Announcing 2018's Great American Tree

The Lone Hill United Methodist Church National Champion Eastern Redcedar (Juniperus virginiana), has planted its legacy with Georgia residents and within the hearts of American Grove members.

2018’s Great American Tree embodies the deep-rooted connectedness shared among families connected by Coffee County, Georgia. The Lone Hill United Methodist Church national champion tree is as strong as it is sturdy, lifting the spirits of those who have come into contact with its encompassing stature. A symbol of immortal admiration, our Great American Tree provides shade and comfort to those who need it most. Through years of unwavering support, this tree has become a consistent family member to Georgia residents. Our humbling giant is a product of community that embraces those who stop to exchange smiles and hugs beneath the branches. 

This year’s runner up is the noble Knight Oak of Tampa, Florida. This oak is thought to be one of the oldest living trees in the city. This tree honors the legacy of Peter O. Knight, a historic American military leader. This tree not only serves as an honor to the Knight family, but is also an honor to behold. This live oak is nothing short of magnificent. The gothic style tree stands proud and unwavering conveying a sense of strength throughout the years of its residency. However, the beauty does not take away from the surrounding grove members, but instead adds a sense of prestige and dignity to its immediate environment. The historical significance exemplifies a truly worthy specimen.

Third Place: There are many fascinating aspects to the biology of the Devil's Walking Stick. The sharp thorns found on the trunk, branches, and leaves, give the Devil's Walking Stick its common name. The spikes on the bark are used to fight off hungry herbivores. However, in metro Atlanta, this tree receives nothing but love and admiration! Although not inviting to the touch, it still welcomes those in search of summer shade and company. The Devil's Walking Stick resides in Decatur's Woodlands Garden. This native tree with giant compound leaves welcomes all visitors and pollinators.

Please click our Great American Tree tab to enjoy all the beautiful nominations we recieved in this year's competition.

Preparing Your Urban Forest For Storms

Storm preparation is a huge concern amongst all citizens and departments within a community, urban forestry is no different. When a storm event occurs trees and other woody debris are oftentimes one of the 1st things a community must deal with. Trees will fail and impact roadways, utility lines, street lights, intersections, homes, and people. Figure 1 indicates that trees will fail during storms. Being prepared will minimize negative impacts.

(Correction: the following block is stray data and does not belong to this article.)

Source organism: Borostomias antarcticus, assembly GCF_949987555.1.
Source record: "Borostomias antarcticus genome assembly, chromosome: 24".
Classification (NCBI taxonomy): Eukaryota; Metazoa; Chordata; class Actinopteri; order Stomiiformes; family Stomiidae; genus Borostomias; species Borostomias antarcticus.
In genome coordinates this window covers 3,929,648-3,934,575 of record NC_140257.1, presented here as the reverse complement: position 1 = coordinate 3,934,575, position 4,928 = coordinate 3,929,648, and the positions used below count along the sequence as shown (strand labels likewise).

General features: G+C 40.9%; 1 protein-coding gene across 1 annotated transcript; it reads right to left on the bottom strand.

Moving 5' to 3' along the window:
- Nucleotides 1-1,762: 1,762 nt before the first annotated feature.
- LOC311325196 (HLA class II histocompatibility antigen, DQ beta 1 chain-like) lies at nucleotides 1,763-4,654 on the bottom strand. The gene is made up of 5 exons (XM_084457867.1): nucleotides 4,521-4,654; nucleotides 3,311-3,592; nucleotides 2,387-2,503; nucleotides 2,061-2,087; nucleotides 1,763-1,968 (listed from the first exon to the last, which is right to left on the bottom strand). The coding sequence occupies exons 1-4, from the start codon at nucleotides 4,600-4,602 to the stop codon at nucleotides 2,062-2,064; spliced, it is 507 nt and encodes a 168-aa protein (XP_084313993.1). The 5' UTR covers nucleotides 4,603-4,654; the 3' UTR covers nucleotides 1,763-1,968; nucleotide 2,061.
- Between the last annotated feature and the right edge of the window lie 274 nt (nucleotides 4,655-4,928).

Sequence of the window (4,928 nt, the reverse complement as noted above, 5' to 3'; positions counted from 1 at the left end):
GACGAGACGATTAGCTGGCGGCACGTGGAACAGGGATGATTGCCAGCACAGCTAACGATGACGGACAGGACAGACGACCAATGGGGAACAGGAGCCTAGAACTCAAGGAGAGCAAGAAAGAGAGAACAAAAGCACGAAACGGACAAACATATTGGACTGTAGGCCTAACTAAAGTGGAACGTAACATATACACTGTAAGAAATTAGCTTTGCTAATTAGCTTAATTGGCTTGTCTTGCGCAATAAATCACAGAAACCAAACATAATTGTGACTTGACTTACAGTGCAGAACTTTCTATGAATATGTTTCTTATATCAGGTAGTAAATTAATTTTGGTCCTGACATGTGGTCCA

Before power can be restored and primary responders can do their jobs, trees will need to be pruned, removed and cleaned up. While it is impossible to be completely “prepared” for a storm incident it is possible to be ready to react and minimize negative impacts from your trees.

Your urban forest is made up of both public and private trees and this resource is an important part of the community’s infrastructure.  Urban forests provide a host of environmental functions/services from avoiding stormwater runoff, reducing energy consumption, increasing property values, absorbing CO2, and improving the quality of life in a community. Unlike other components of a community’s infrastructure, trees and urban forests continue to appreciate in value as they age and get larger therefore increasing environmental functions/services.

Within a community, there are two types of trees - Assets and Liabilities. Trees that are assets are the right tree planted in the right place for the right reason and do not pose an unacceptable level of risk to the community. Trees that are liabilities do pose an unacceptable level of risk to the community and do not provide environmental function. Like any other piece of community infrastructure, trees need maintenance and upkeep. Part of that maintenance plan should be storm preparation.

Storms are going to happen and being prepared is a good idea. But what does it mean to prepare your urban forest? At the most basic level an urban forest that is prepared for a storm event will be more resilient. This will save you time and money as well as provide a higher level of service to your residents...

Read Josh's full article here.

Josh Behounek is an ISA Certified Arborist and a member of the Southern Illinois University Agricultural Leadership Board. He is a coordinator of urban forestry services with Davey Resource Group based in central Missouri. 

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